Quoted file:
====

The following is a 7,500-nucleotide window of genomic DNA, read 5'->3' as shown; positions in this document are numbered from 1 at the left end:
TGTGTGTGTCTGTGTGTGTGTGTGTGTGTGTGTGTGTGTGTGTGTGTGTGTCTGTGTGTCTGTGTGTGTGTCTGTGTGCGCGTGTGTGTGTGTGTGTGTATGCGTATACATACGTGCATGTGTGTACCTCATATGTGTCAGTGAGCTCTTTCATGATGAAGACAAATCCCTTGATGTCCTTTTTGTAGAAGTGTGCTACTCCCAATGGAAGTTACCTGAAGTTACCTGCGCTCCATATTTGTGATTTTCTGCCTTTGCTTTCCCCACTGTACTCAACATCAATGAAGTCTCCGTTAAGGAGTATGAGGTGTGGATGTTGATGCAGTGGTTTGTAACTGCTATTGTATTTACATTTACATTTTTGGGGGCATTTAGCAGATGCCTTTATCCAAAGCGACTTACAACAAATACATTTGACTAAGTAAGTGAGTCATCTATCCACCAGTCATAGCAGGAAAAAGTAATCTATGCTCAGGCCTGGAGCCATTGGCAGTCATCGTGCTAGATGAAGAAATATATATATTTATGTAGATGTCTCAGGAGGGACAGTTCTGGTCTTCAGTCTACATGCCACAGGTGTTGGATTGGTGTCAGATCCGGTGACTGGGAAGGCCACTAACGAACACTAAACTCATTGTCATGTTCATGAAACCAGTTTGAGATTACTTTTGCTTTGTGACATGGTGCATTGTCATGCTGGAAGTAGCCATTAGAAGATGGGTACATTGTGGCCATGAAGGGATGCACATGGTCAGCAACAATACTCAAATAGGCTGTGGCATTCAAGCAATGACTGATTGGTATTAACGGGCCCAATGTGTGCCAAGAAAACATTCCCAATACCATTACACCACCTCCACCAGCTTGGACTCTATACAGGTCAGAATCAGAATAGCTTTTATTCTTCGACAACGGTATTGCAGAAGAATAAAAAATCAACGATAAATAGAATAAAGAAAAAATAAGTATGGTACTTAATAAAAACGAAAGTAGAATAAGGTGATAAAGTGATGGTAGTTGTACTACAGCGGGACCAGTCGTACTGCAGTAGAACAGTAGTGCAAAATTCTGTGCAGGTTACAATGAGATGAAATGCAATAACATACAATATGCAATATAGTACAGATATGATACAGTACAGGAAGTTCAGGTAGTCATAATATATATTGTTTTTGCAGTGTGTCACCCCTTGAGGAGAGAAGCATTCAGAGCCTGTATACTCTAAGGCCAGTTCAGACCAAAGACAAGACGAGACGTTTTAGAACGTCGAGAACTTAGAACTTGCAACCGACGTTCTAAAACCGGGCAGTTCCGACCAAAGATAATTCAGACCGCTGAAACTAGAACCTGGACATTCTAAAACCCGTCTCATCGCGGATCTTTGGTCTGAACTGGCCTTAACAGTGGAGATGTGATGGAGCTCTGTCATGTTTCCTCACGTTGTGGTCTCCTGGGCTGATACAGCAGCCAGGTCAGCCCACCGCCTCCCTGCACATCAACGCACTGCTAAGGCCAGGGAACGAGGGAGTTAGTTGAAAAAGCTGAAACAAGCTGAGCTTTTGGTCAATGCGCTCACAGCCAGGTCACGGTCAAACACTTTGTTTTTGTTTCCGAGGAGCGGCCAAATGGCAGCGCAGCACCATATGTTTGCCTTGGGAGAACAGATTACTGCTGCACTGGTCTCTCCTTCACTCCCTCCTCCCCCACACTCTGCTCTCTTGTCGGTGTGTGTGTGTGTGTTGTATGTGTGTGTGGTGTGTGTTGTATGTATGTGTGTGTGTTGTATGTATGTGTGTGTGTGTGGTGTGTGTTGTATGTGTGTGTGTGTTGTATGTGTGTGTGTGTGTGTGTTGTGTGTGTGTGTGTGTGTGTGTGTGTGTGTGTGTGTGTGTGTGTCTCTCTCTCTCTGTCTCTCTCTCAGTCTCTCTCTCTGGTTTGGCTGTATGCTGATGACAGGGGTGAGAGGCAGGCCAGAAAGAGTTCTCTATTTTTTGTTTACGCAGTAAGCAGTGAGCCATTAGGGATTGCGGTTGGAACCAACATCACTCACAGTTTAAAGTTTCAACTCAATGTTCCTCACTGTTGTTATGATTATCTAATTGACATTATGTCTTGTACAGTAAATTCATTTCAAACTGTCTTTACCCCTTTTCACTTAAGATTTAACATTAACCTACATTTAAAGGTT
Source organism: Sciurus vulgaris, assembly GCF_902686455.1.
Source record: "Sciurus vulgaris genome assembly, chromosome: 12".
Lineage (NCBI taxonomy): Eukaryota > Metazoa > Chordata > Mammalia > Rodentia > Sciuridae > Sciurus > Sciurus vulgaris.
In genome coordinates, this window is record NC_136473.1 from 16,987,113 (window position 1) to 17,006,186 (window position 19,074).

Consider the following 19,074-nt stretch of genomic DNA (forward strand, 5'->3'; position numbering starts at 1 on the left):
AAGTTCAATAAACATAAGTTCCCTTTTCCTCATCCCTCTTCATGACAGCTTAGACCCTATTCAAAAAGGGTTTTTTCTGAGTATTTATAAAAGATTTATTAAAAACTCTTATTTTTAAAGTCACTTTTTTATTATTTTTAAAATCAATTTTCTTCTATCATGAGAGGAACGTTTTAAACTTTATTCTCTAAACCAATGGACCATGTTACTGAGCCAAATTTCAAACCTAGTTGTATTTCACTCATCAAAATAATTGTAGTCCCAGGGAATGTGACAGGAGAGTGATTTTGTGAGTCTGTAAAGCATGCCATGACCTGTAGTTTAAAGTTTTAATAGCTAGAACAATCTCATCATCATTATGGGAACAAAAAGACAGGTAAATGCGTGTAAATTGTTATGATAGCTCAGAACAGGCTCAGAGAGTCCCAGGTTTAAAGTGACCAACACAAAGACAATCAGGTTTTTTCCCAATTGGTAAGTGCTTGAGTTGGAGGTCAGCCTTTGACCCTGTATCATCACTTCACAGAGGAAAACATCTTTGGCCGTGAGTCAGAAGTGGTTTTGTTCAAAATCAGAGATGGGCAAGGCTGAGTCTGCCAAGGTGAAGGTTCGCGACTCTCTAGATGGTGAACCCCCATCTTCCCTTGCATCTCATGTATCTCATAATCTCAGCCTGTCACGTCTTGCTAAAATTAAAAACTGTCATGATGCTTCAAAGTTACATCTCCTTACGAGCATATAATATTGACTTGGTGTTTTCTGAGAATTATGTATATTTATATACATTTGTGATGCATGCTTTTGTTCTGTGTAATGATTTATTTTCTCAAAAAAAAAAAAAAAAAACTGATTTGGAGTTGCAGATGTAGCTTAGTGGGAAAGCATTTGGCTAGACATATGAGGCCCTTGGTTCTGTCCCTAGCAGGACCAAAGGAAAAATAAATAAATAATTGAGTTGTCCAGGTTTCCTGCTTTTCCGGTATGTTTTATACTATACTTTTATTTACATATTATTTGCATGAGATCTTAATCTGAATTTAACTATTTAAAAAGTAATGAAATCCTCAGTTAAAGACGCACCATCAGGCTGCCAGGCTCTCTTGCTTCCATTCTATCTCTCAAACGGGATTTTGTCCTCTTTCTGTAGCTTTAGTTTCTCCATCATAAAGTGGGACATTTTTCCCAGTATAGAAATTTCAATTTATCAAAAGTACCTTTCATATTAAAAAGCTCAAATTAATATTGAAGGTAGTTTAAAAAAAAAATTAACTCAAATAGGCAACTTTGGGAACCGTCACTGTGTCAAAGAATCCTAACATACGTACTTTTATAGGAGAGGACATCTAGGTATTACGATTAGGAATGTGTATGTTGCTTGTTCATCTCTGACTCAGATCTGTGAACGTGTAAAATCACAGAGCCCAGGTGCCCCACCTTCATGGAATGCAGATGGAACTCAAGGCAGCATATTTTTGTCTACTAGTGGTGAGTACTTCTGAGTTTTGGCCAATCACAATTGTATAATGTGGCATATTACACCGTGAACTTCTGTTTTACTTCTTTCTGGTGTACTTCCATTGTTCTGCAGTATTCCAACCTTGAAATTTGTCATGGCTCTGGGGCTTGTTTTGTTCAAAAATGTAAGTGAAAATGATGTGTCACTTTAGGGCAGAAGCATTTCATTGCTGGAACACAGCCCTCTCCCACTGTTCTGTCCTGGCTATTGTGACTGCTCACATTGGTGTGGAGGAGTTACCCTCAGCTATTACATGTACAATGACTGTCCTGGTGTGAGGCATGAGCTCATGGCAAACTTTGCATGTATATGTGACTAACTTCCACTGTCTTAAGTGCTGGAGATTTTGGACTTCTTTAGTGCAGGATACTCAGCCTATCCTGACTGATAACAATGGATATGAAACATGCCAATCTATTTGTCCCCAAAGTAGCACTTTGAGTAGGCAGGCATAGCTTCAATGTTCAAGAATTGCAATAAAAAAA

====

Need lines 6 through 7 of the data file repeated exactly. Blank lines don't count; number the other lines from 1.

In genome coordinates, this window is record NC_136473.1 from 16,987,113 (window position 1) to 17,006,186 (window position 19,074).

Consider the following 19,074-nt stretch of genomic DNA (forward strand, 5'->3'; position numbering starts at 1 on the left):